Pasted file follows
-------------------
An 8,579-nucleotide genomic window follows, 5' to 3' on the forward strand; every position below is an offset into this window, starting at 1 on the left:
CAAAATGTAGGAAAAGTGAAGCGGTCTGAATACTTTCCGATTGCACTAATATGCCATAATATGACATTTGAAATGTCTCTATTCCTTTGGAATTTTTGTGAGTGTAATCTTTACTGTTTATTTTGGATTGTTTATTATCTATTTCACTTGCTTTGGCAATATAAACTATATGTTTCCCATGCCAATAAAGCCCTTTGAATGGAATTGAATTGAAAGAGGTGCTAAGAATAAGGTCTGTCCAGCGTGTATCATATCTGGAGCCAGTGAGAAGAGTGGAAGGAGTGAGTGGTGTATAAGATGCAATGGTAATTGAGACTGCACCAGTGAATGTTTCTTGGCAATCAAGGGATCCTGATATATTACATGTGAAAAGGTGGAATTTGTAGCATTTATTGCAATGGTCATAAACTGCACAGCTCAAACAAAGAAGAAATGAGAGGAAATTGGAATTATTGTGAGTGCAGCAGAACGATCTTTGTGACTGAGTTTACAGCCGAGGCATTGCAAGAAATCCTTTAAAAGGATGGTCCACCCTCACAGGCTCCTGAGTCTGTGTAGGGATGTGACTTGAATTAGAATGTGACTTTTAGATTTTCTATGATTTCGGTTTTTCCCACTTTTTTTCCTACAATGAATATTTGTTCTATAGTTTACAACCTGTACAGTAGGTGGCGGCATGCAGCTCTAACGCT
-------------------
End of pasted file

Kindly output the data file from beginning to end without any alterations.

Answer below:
An 8,579-nucleotide genomic window follows, 5' to 3' on the forward strand; every position below is an offset into this window, starting at 1 on the left:
CAAAATGTAGGAAAAGTGAAGCGGTCTGAATACTTTCCGATTGCACTAATATGCCATAATATGACATTTGAAATGTCTCTATTCCTTTGGAATTTTTGTGAGTGTAATCTTTACTGTTTATTTTGGATTGTTTATTATCTATTTCACTTGCTTTGGCAATATAAACTATATGTTTCCCATGCCAATAAAGCCCTTTGAATGGAATTGAATTGAAAGAGGTGCTAAGAATAAGGTCTGTCCAGCGTGTATCATATCTGGAGCCAGTGAGAAGAGTGGAAGGAGTGAGTGGTGTATAAGATGCAATGGTAATTGAGACTGCACCAGTGAATGTTTCTTGGCAATCAAGGGATCCTGATATATTACATGTGAAAAGGTGGAATTTGTAGCATTTATTGCAATGGTCATAAACTGCACAGCTCAAACAAAGAAGAAATGAGAGGAAATTGGAATTATTGTGAGTGCAGCAGAACGATCTTTGTGACTGAGTTTACAGCCGAGGCATTGCAAGAAATCCTTTAAAAGGATGGTCCACCCTCACAGGCTCCTGAGTCTGTGTAGGGATGTGACTTGAATTAGAATGTGACTTTTAGATTTTCTATGATTTCGGTTTTTCCCACTTTTTTTCCTACAATGAATATTTGTTCTATAGTTTACAACCTGTACAGTAGGTGGCGGCATGCAGCTCTAACGCT